MADISON - A federal judge Wednesday declined to add prison time to a retired Beloit police officer's 12-year state court sentence for having sex with a 14-year-old girl.
Larry J. Woods, 63, was sentenced Wednesday in federal court in Madison to 10 years in prison for transporting a minor across state lines for the purpose of having sex. The sentence will run concurrent to the 12-year sentence issued in Rock County Circuit Court in September. The prison sentence is to be followed by 12 years of supervised release.
Woods pleaded guilty to the federal charge on Aug. 7.
Woods retired from the Beloit Police Department in 2007 and then worked as a security guard for the School District of Beloit and the Beloit Public Library. At the library he became acquainted with the girl and her mother, gaining their trust, said Assistant U.S. Attorney Julie Pfluger.
Woods exploited that trust and had numerous sexual encounters with the girl, including on two trips to motels in Rockford, Illinois in May of 2018.
Pfluger contended that Woods warranted more prison time as a Rock County prosecutor said he would have asked for a 20-year sentence but knew that Woods still faced federal charges.
Transporting the girl to Rockford kept the crime concealed because people in Beloit would have recognized him, Pfluger told District Judge James Peterson.
Woods' conduct not only "shocked the community," but emotionally harmed the girl, her mother, and damaged the reputation of the Beloit Police Department, Pfluger said.
Beloit Police Chief David B. Zibolski said the allegations against Woods "are abhorrent and tarnish the badge that so many men and women are proud to wear. Woods' actions with this child betray the community that he swore to protect."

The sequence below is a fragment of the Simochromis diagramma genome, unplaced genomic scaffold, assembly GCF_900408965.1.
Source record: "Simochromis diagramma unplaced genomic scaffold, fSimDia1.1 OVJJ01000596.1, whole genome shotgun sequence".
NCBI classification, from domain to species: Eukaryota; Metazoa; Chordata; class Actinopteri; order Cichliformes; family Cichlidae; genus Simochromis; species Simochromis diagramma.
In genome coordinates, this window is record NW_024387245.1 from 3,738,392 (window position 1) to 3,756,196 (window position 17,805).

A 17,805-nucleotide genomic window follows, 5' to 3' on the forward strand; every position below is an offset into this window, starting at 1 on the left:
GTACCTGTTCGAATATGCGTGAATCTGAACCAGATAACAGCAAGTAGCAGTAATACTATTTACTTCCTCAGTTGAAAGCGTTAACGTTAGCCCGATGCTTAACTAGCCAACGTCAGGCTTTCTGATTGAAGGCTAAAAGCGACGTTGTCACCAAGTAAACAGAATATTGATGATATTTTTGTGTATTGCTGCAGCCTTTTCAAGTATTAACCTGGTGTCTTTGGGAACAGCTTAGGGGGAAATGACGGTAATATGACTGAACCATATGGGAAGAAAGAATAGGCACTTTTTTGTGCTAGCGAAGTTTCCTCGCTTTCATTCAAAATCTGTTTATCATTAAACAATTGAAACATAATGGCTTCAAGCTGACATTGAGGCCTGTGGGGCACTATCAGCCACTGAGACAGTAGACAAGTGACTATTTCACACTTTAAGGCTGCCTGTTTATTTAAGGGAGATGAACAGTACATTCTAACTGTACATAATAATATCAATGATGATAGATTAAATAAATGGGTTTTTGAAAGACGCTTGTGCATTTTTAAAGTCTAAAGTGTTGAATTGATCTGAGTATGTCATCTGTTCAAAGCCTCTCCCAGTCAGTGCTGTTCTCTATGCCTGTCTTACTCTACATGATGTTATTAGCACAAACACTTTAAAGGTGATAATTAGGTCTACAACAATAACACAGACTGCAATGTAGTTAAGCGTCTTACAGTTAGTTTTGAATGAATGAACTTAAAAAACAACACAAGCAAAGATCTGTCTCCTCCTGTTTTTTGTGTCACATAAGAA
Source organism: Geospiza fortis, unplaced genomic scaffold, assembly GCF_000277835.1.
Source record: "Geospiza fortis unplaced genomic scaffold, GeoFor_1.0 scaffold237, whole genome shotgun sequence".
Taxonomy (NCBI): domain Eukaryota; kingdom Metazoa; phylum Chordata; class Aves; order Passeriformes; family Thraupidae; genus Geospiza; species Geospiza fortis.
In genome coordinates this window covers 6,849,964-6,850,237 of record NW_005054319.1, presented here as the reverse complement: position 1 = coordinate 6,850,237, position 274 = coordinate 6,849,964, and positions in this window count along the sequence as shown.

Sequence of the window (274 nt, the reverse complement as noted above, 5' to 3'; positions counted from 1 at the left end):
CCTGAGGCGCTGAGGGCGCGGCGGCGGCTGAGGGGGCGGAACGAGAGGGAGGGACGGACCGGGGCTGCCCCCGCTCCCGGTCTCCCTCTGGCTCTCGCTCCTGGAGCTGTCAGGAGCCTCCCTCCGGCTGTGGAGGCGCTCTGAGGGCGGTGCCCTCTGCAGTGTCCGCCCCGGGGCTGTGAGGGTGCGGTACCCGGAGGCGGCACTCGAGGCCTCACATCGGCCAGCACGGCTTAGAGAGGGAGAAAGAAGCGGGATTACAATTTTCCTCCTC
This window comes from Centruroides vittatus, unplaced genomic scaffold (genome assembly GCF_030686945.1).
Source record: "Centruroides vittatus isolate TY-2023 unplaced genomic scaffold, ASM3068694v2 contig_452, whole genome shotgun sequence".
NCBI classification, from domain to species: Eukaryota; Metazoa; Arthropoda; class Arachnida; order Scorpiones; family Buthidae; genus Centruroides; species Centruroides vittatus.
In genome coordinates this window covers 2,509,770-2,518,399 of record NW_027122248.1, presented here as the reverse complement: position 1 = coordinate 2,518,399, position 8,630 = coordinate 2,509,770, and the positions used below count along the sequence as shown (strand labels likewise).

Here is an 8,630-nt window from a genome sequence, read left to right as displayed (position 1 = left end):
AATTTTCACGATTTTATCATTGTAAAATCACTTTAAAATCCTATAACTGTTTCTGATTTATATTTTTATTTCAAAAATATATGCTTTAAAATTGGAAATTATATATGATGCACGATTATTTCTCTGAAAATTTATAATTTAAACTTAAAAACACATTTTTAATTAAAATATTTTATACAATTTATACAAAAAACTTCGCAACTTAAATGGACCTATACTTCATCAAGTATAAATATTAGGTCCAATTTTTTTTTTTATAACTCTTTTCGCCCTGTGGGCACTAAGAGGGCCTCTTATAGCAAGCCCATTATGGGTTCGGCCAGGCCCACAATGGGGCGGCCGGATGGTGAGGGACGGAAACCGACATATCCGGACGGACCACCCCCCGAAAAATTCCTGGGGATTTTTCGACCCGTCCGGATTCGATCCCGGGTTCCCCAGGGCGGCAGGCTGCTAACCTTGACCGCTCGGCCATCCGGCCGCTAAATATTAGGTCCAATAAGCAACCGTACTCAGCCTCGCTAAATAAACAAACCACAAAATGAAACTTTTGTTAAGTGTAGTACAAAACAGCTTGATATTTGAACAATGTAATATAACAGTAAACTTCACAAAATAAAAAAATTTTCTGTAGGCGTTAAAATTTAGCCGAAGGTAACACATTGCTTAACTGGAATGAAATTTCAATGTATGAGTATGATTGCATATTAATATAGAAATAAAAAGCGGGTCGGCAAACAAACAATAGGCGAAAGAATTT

Following his arrest, Woods "slandered" the girl, calling her, "a loose cannon, a cutter," and that she had drugged him, Pfluger said.
As a result, the girl had to change schools and her mother lost jobs, Pfluger added.
Pfluger didn't specify how much additional time Woods should serve, but asked Peterson to make some federal time consecutive to his state sentence.
"She'll be 26 years old when he comes out and she still thinks they're getting married," Pfluger told Peterson.
Woods' attorney, Federal Defender Peter Moyers, acknowledged that his client's conduct was "terrible," but he argued that a 22-year sentence "is simply too long. Prior defendants.have done much worse for far longer and received far lower sentences," Moyers wrote the court.
Woods will be 75 when he's released from state prison and Moyers said his client should be sufficiently deterred from re-offending and no longer a danger to the community.
"More prison time would effectively be a life sentence..and this isn't a crime to effectively give you a life sentence," Moyers said.
Woods told Peterson that he has suffered and felt humiliation since being detained in jail. He said he knows what he did was wrong and now finds himself in the "pits of hell and needs to find a way out and contribute again to the community."
Woods' said his father was a pastor and he also felt the calling to be a pastor. Refusing that call is "His wrath," said Woods who otherwise "didn't know how I got here."
Peterson blamed Woods for his own actions saying it wasn't God's punishment for not becoming a pastor.
"I'm sure God was happy that you became a policeman and helped people," he said.
Instead, Woods preyed on a mother's trust and drew a young girl into a sexual relationship, lied to her, threatened her if she told anyone and ultimately damaged her "in a way in which I don't see how she'll recover," Peterson said.
"It was a cruel and heartless things to do to a little girl and as a parent and police officer I don't know how you can do that," the judge said.
Still, Peterson didn't believe he should lengthen Woods' sentence. Rock County Judge John Wood explicitly attributed the needs of the community, the victim and police department in determining that 12 years was sufficient punishment and Peterson said he couldn't add to that.
While he said Woods' crime was outrageous and he felt outrage for what the former police officer had done, adding his outrage by tacking on more time was only "piling on" and didn't acknowledge the defendant's rights at sentencing, Peterson said.
The Rock County sentence included five years of supervised release once Woods' prison sentence was complete. Peterson added seven years to Woods' extended supervision and will determine the restitution the victim should receive at a Jan. 10 hearing.